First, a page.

At long last it looks like Spring is on its way. The sea temperature seems to be moving in the right direction, the air temperature has become milder and the icy Siberian east wind has gone back to Siberia where it belongs.
My Seabrook Seal swimming buddies and I have been desperate for one or more of these things to happen for about six weeks now because the perfect storm of seasonal low sea temperatures, a badly-behaved jetstream and that east wind has made wetsuit-less winter swimming horrendous. The sea temperatures are always at their lowest in February and early March, but usually by March the air temperature has started to improve and that can help you to tolerate the cold water for a little longer and makes getting dressed afterwards less unpleasant. This year we just haven’t had that luxury.
To show you what sort of difference the sea and air temperatures can make, here are the details of my last few swims:
Sunday 24 March 10 mins 3.5°C water 0-2° air temp – not much wind
Monday 1st April 6 mins 4°C water 2°C air temp – strong, cold east wind
Sunday 7th April 11 mins 4-5°C water 2°C air temp – strong, cold east wind
Sunday 14th April 21 mins 7.9°C water 10°C air temp – 17mph southerly wind
I think the main difference between the 1st April and 7th April was psychological. 1st April was Easter Monday and we were all mucking about wearing bunny ears and tails for the annual Seabrook Seals Easter Bunny Swim. It was a social occasion and there were lots of people who got out after a couple of minutes and, clearly, it was hard to stay in the cold water watching so many others get out. So I did the same!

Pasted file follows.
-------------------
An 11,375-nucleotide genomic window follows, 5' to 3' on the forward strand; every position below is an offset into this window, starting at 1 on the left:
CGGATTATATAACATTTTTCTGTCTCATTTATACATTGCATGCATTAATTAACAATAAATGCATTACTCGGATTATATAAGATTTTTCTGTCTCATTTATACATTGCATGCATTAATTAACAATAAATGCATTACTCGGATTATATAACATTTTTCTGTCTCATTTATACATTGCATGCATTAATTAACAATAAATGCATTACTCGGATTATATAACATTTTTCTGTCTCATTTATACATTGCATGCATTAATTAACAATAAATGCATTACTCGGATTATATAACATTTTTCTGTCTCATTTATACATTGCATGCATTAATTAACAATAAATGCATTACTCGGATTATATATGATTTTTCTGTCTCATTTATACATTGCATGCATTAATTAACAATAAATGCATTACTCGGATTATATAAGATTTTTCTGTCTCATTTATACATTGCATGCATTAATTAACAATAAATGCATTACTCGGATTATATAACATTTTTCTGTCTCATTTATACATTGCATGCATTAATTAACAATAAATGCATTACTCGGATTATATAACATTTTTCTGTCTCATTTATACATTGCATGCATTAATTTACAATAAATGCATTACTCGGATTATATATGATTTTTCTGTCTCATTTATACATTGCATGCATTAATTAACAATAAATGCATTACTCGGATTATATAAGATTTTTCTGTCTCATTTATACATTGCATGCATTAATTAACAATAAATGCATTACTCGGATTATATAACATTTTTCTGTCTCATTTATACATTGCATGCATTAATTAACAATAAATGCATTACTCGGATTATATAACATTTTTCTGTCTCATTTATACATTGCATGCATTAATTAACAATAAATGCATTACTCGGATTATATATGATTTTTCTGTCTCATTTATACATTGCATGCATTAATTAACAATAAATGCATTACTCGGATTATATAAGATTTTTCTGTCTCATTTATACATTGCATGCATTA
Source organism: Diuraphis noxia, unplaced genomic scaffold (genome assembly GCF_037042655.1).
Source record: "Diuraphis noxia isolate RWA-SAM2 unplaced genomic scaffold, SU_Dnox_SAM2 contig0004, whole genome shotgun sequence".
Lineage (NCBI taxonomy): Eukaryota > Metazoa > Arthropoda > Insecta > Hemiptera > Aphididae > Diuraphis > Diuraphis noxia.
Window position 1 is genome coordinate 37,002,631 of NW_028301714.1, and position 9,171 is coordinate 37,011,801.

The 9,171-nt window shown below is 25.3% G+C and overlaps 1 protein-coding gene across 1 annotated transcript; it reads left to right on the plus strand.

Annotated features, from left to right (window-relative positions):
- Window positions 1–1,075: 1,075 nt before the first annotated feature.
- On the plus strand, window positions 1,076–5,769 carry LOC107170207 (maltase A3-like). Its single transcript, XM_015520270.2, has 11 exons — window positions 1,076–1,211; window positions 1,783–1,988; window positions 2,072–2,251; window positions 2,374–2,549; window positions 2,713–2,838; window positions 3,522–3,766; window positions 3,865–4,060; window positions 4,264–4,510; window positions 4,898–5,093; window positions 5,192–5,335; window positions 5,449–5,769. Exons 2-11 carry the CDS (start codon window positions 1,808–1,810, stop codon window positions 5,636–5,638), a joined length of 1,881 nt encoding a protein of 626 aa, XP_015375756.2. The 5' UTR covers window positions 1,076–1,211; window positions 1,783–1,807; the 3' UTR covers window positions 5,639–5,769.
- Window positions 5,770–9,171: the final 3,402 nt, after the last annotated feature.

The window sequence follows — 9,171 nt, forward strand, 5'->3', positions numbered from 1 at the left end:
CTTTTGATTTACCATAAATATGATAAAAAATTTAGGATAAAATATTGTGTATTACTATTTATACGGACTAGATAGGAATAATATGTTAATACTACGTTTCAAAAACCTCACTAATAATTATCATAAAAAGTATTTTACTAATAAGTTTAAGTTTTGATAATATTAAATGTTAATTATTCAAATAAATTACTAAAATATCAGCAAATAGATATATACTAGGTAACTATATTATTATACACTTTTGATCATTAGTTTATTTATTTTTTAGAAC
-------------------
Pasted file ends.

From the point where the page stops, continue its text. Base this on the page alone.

The Sunday 7th April swim was the coldest I think I’ve ever felt in the water – Cold Water Swimming Championships included (the water was 2°C, but I was only in for about 40 seconds). I told myself I didn’t even have to put my face in after it was so hard to do so on Easter Monday and was pleased to manage 11 mins swimming either backstroke or head up breast stroke. The wind was so viscious it was hard to swim into it because of face-freeze. Also my neoprene boots that normally fill up with water that stays fairly warm, heated by my feet, were freezing so that wrenching them off was the first thing I had to do when I got out.
To be honest I was starting to lose patience with it all. Driving for an hour to swim and freeze for 5 -10 minutes then be cold and uncomfortable for two hours. I think we all felt the same frustration because sometimes the pre-swim mood was a bit pensive and silent as we contemplated what was coming. Or maybe that was just me…
But on 14th April it was all different. The cold sting was absent and the wind was relatively warm. We all got out of the sea having swum our longest for ages and with huge smiles on our faces. About time! It’s reignited my enthusiasm and all of a sudden, the temperature holds no more fears for me because I’ve survived the coldest swimming I’ll have to do this winter. And the water was still less than 8°C. Imagine what it’ll feel like when it’s 12. Or 16.
As one of my fellow Seals, Lucy, said, it feels as if we’ve beaten winter. We’ve won. And we can tell ourselves that if we can survive winter swimming this winter, we can survive just about anything.